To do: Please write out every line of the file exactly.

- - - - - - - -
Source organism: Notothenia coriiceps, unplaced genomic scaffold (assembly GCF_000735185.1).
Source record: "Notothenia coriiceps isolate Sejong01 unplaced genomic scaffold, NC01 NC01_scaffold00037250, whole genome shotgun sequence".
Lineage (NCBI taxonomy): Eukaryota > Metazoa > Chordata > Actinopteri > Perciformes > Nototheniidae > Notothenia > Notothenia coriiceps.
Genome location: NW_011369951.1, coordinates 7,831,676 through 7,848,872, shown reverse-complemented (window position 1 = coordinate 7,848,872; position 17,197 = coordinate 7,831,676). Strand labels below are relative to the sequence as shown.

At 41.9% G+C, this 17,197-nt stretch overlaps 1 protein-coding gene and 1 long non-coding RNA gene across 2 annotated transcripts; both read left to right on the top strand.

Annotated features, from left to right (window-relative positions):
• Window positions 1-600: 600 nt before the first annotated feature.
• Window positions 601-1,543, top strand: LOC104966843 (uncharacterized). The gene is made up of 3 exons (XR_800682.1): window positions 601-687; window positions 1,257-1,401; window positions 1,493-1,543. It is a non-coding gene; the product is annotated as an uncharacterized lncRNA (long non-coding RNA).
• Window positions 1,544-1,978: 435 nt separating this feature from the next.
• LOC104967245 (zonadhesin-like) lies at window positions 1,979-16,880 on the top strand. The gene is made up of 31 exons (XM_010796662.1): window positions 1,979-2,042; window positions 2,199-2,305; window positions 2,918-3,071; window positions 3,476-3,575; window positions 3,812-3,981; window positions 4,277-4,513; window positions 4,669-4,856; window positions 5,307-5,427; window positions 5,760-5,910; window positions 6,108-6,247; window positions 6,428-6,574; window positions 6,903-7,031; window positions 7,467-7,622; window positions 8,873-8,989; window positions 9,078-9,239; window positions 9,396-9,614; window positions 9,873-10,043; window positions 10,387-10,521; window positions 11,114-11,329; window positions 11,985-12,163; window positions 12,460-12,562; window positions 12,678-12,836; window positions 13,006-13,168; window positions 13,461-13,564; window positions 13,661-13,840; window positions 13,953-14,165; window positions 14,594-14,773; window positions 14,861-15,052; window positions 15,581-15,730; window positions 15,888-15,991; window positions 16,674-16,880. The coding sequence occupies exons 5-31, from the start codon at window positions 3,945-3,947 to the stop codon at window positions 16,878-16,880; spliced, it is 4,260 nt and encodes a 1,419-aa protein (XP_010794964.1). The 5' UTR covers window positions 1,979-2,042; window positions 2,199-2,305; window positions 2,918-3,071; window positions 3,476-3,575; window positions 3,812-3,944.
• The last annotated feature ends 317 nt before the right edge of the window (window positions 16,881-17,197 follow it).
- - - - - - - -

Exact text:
Source organism: Notothenia coriiceps, unplaced genomic scaffold (assembly GCF_000735185.1).
Source record: "Notothenia coriiceps isolate Sejong01 unplaced genomic scaffold, NC01 NC01_scaffold00037250, whole genome shotgun sequence".
Lineage (NCBI taxonomy): Eukaryota > Metazoa > Chordata > Actinopteri > Perciformes > Nototheniidae > Notothenia > Notothenia coriiceps.
Genome location: NW_011369951.1, coordinates 7,831,676 through 7,848,872, shown reverse-complemented (window position 1 = coordinate 7,848,872; position 17,197 = coordinate 7,831,676). Strand labels below are relative to the sequence as shown.

At 41.9% G+C, this 17,197-nt stretch overlaps 1 protein-coding gene and 1 long non-coding RNA gene across 2 annotated transcripts; both read left to right on the top strand.

Annotated features, from left to right (window-relative positions):
• Window positions 1-600: 600 nt before the first annotated feature.
• Window positions 601-1,543, top strand: LOC104966843 (uncharacterized). The gene is made up of 3 exons (XR_800682.1): window positions 601-687; window positions 1,257-1,401; window positions 1,493-1,543. It is a non-coding gene; the product is annotated as an uncharacterized lncRNA (long non-coding RNA).
• Window positions 1,544-1,978: 435 nt separating this feature from the next.
• LOC104967245 (zonadhesin-like) lies at window positions 1,979-16,880 on the top strand. The gene is made up of 31 exons (XM_010796662.1): window positions 1,979-2,042; window positions 2,199-2,305; window positions 2,918-3,071; window positions 3,476-3,575; window positions 3,812-3,981; window positions 4,277-4,513; window positions 4,669-4,856; window positions 5,307-5,427; window positions 5,760-5,910; window positions 6,108-6,247; window positions 6,428-6,574; window positions 6,903-7,031; window positions 7,467-7,622; window positions 8,873-8,989; window positions 9,078-9,239; window positions 9,396-9,614; window positions 9,873-10,043; window positions 10,387-10,521; window positions 11,114-11,329; window positions 11,985-12,163; window positions 12,460-12,562; window positions 12,678-12,836; window positions 13,006-13,168; window positions 13,461-13,564; window positions 13,661-13,840; window positions 13,953-14,165; window positions 14,594-14,773; window positions 14,861-15,052; window positions 15,581-15,730; window positions 15,888-15,991; window positions 16,674-16,880. The coding sequence occupies exons 5-31, from the start codon at window positions 3,945-3,947 to the stop codon at window positions 16,878-16,880; spliced, it is 4,260 nt and encodes a 1,419-aa protein (XP_010794964.1). The 5' UTR covers window positions 1,979-2,042; window positions 2,199-2,305; window positions 2,918-3,071; window positions 3,476-3,575; window positions 3,812-3,944.
• The last annotated feature ends 317 nt before the right edge of the window (window positions 16,881-17,197 follow it).